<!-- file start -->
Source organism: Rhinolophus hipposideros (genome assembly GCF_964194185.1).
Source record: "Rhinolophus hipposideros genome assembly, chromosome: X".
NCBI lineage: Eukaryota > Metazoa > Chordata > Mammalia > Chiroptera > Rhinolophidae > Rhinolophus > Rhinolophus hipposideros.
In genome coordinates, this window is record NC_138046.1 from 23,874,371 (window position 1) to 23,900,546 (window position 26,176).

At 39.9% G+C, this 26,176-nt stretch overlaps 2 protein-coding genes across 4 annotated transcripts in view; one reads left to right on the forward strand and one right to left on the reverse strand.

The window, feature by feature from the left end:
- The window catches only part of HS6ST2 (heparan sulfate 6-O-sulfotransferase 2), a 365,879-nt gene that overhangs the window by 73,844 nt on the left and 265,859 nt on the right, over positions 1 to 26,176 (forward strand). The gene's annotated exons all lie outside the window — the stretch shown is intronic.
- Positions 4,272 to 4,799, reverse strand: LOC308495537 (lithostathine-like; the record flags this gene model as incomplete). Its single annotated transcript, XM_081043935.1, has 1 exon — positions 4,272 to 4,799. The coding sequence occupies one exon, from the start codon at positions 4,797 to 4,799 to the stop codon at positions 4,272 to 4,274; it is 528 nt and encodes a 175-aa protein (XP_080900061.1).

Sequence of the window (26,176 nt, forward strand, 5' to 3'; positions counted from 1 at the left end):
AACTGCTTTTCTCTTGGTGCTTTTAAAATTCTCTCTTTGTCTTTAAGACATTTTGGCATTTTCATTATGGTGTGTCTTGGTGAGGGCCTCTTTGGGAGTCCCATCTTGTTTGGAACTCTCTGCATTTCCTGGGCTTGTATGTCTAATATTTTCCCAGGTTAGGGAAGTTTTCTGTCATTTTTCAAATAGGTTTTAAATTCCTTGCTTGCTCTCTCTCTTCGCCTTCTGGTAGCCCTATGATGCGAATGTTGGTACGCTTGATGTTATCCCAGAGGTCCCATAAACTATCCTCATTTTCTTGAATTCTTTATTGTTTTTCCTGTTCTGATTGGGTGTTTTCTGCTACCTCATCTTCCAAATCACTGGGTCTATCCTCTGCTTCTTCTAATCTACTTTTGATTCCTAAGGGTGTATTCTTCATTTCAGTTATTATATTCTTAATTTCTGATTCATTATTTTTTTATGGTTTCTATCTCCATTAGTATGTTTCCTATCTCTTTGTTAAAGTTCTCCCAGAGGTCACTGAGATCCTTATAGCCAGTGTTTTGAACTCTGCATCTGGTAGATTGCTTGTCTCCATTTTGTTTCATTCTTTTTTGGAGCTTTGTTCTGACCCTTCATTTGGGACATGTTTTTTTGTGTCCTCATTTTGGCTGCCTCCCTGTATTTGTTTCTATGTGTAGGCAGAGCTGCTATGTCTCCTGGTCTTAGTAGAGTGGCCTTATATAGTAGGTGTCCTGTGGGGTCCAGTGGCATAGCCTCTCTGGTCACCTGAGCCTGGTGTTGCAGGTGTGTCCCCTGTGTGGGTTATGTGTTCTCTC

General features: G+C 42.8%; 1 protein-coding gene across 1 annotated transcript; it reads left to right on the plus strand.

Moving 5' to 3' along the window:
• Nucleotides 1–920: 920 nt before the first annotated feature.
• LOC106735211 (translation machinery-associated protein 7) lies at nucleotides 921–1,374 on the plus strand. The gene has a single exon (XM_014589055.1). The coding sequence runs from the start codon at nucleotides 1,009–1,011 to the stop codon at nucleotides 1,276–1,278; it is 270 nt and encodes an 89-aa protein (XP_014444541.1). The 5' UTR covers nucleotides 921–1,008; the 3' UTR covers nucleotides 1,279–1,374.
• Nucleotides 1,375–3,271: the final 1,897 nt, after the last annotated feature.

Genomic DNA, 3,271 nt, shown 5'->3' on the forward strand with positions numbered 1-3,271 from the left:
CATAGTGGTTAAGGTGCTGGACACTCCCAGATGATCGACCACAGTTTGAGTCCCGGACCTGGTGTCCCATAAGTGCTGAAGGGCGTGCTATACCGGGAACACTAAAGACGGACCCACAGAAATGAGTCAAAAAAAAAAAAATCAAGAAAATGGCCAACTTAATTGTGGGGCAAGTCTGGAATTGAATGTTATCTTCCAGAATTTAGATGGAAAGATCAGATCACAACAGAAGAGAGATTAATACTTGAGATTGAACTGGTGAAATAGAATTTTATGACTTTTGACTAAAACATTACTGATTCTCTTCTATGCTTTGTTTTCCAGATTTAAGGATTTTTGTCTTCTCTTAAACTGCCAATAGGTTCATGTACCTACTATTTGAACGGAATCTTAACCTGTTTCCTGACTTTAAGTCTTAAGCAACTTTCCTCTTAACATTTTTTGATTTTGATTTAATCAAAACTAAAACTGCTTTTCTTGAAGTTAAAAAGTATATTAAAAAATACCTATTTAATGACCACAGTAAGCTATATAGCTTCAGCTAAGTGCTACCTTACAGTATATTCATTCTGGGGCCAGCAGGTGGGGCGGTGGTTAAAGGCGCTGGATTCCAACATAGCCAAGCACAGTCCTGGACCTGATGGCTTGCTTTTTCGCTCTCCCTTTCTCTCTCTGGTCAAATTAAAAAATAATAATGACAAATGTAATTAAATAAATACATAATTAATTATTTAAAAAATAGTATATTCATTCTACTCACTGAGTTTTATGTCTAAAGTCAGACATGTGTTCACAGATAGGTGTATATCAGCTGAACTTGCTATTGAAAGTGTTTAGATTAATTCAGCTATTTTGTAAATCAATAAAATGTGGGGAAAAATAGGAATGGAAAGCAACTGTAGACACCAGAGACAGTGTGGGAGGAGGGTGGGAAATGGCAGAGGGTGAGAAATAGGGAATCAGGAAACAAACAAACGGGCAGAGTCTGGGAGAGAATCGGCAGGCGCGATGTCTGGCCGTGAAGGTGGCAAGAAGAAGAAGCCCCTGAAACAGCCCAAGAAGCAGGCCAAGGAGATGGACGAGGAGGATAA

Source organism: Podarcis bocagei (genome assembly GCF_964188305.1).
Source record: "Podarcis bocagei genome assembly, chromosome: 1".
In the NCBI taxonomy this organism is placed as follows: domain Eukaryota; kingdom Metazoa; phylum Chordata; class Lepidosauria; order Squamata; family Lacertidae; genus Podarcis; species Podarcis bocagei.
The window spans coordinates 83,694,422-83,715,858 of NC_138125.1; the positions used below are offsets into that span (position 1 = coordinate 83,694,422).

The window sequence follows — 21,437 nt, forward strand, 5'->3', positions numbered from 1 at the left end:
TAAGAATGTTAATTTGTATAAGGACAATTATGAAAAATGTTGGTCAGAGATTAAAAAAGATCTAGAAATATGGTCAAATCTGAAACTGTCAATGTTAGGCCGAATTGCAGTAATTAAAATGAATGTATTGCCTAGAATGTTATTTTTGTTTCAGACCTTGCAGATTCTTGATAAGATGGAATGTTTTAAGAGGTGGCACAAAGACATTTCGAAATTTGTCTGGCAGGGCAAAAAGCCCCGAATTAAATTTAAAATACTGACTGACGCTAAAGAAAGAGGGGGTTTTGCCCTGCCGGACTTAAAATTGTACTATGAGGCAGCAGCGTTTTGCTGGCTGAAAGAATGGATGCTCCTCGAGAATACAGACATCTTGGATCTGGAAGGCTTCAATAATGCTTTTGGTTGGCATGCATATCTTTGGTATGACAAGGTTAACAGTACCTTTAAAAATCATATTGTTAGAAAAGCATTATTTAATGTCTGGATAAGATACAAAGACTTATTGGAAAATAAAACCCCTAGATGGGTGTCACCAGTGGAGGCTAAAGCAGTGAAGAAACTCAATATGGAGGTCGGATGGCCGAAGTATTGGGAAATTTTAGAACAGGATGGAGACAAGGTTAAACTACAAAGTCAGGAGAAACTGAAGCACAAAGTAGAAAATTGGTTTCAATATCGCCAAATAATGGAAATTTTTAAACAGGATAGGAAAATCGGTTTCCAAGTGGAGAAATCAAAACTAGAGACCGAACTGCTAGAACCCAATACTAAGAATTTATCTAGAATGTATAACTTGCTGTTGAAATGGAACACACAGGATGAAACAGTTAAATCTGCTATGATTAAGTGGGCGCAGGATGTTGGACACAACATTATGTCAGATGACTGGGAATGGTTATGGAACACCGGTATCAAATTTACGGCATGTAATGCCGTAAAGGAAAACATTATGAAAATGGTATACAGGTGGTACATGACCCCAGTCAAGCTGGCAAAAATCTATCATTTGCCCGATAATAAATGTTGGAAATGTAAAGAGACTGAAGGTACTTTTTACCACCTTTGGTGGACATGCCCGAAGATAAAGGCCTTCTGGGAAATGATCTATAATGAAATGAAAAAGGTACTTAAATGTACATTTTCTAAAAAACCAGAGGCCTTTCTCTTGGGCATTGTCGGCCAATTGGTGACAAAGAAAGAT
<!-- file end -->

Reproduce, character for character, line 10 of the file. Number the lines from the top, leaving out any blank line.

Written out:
AACTGCTTTTCTCTTGGTGCTTTTAAAATTCTCTCTTTGTCTTTAAGACATTTTGGCATTTTCATTATGGTGTGTCTTGGTGAGGGCCTCTTTGGGAGTCCCATCTTGTTTGGAACTCTCTGCATTTCCTGGGCTTGTATGTCTAATATTTTCCCAGGTTAGGGAAGTTTTCTGTCATTTTTCAAATAGGTTTTAAATTCCTTGCTTGCTCTCTCTCTTCGCCTTCTGGTAGCCCTATGATGCGAATGTTGGTACGCTTGATGTTATCCCAGAGGTCCCATAAACTATCCTCATTTTCTTGAATTCTTTATTGTTTTTCCTGTTCTGATTGGGTGTTTTCTGCTACCTCATCTTCCAAATCACTGGGTCTATCCTCTGCTTCTTCTAATCTACTTTTGATTCCTAAGGGTGTATTCTTCATTTCAGTTATTATATTCTTAATTTCTGATTCATTATTTTTTTATGGTTTCTATCTCCATTAGTATGTTTCCTATCTCTTTGTTAAAGTTCTCCCAGAGGTCACTGAGATCCTTATAGCCAGTGTTTTGAACTCTGCATCTGGTAGATTGCTTGTCTCCATTTTGTTTCATTCTTTTTTGGAGCTTTGTTCTGACCCTTCATTTGGGACATGTTTTTTTGTGTCCTCATTTTGGCTGCCTCCCTGTATTTGTTTCTATGTGTAGGCAGAGCTGCTATGTCTCCTGGTCTTAGTAGAGTGGCCTTATATAGTAGGTGTCCTGTGGGGTCCAGTGGCATAGCCTCTCTGGTCACCTGAGCCTGGTGTTGCAGGTGTGTCCCCTGTGTGGGTTATGTGTTCTCTC